Past Reviews

Regional Reviews: Seattle

Seattle Musical Theatre Has Got It and Flaunts It With Mel Brooks' The Producers

There is no turkey, though plenty of juicy ham being served up in Seattle Musical Theatre's spirited serving of Mel Brooks' Tony-award laden Broadway musical of his classic film comedy The Producers. SMT grabbed up the Seattle rights to the show ahead of some of the bigger venues in our area, and director Bill Hamer guides his game, savvy cast ably through Brooks and Thomas Meehan's laugh-a-minute script and Brooks' musical pastiche score with high energy and an obvious fondness for all the low-brow comedy that Brooks packed into it.

The Producers (in case you've been really out of the loop) tells of an odd couple of Broadway producers: veteran hack Max Bialystock and ex-accountant Leo Bloom who aim for the sewer with a show they feel surely will flop (and net them a fortune in so doing) called Springtime for Hitler. Penned by a loony ex-Nazi playwright (who becomes their leading man), a leading lady whose assets are all in her bust-line, and directed by a legendary loser of a gay director who would make Liberace look butch, it looks like a show that will be a certain disaster. Max raises his funds by bedding a slew of rich little old ladies; the Nazi breaks a leg on opening night, leaving the director to perform the role of the Fuhrer ala Judy Garland at the palace. But ... the show is a surprise hit, and Leo and leading lady Ulla run off to Rio for romance while Max takes the fall. Ultimately, Leo's conscience (and several twists of fate that could only happen in a Mel Brooks farce) prevails, and Max and Leo are the reigning Kings of Broadway.

The shadows of original movie Max and Leo Zero Mostel and Gene Wilder (as well as Nathan Lane and Matthew Broderick's Broadway and film remake versions) loom large over anyone who take them on, but undaunted and high-spirited, Andrew Parks (Max) and Justin Beal (Leo) go their own way and largely succeed, even if Parks seems too classy to be an ideal Max, and Beal starts out a bit too stiff, even for a character that is an accountant. The supporting cast also has large shoes (and in some cases queen-size heels) to fill, but they rise to the occasion splendidly, with Buddy Mahoney's gayer than laughter director Roger DeBris (a career high for the actor, in my book) and Doug Knoop's demented yet lovable Third Reich relic playwright Franz Liebkind the indisputable show-stealers. As va-va-voom star/personal secretary Ulla, Kat Schroeder has the perfect comic sex-appeal to strut her stuff in "When You've Got It, Flaunt It" and pairs appealingly with love interest Beal on "That Face" (a face which would be framed better without an ill-fitting and inappropriate wig). As DeBris' huffy boy-toy Friday Carmen Ghia, Ryan McCabe partners Mahoney marvelously with enough leaky sibilants escaping his pursed lips to sink the Titanic. The whole ensemble is a hoot, with a big salute to the men and woman who camp hysterically through Roger's "Keep it Gay" with (what else?) gay abandon.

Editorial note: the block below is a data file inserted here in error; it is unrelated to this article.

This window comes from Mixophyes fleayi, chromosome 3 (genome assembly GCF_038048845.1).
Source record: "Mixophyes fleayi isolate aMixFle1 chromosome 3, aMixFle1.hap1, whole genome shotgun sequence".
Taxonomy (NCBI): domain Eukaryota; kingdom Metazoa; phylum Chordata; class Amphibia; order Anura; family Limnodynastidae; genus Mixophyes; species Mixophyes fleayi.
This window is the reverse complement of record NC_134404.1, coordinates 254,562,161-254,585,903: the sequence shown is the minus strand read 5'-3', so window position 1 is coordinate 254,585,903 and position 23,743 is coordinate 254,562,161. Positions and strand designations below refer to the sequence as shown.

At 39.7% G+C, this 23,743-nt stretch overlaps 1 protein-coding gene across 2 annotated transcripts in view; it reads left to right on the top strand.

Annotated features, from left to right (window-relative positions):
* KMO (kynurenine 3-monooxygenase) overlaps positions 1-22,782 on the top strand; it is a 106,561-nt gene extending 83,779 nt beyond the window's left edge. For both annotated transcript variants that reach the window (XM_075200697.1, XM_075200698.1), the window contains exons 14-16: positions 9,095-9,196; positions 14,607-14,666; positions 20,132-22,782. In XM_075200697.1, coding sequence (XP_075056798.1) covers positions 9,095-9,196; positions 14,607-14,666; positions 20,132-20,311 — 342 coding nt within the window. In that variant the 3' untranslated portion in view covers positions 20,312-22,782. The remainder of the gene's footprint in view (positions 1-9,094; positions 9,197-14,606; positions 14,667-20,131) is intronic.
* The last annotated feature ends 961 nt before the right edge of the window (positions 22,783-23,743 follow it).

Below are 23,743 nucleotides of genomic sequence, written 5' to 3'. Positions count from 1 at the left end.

Musical director Paul Linnes has done excellent work with the cast's vocals and a remarkable job getting a big, solid sound from his seven-piece band. Jennifer Littlefield achieves a sharp look in all the big Susan Stroman-inspired numbers, making a cast with obviously varied dance backgrounds look comfortable and cohesive. Carol Bronsdon's set design manages to catch all the necessary scenic elements respectably, despite obvious budgetary constraints, and his costume designs are splashy, over the top treats. And huzzah to the un-credited sound designer who achieved a good balance at the sometimes problematic Magnuson Park theatre.

Seattle Musical Theatre's future seems considerably brighter after a few iffy years of transitions. Here's hoping all its productions this season are of the same high caliber of The Producers.

The Producers at Seattle Musical Theatre (Civic Light Opera) runs weekends through October 4, Magnuson Park, 7400 Sand Point Way N.E., Seattle. Tickets at $25-$35 are available by calling 206-363-2809 or

See the list of this season's theatre offerings in the Seattle area.

- David Edward Hughes

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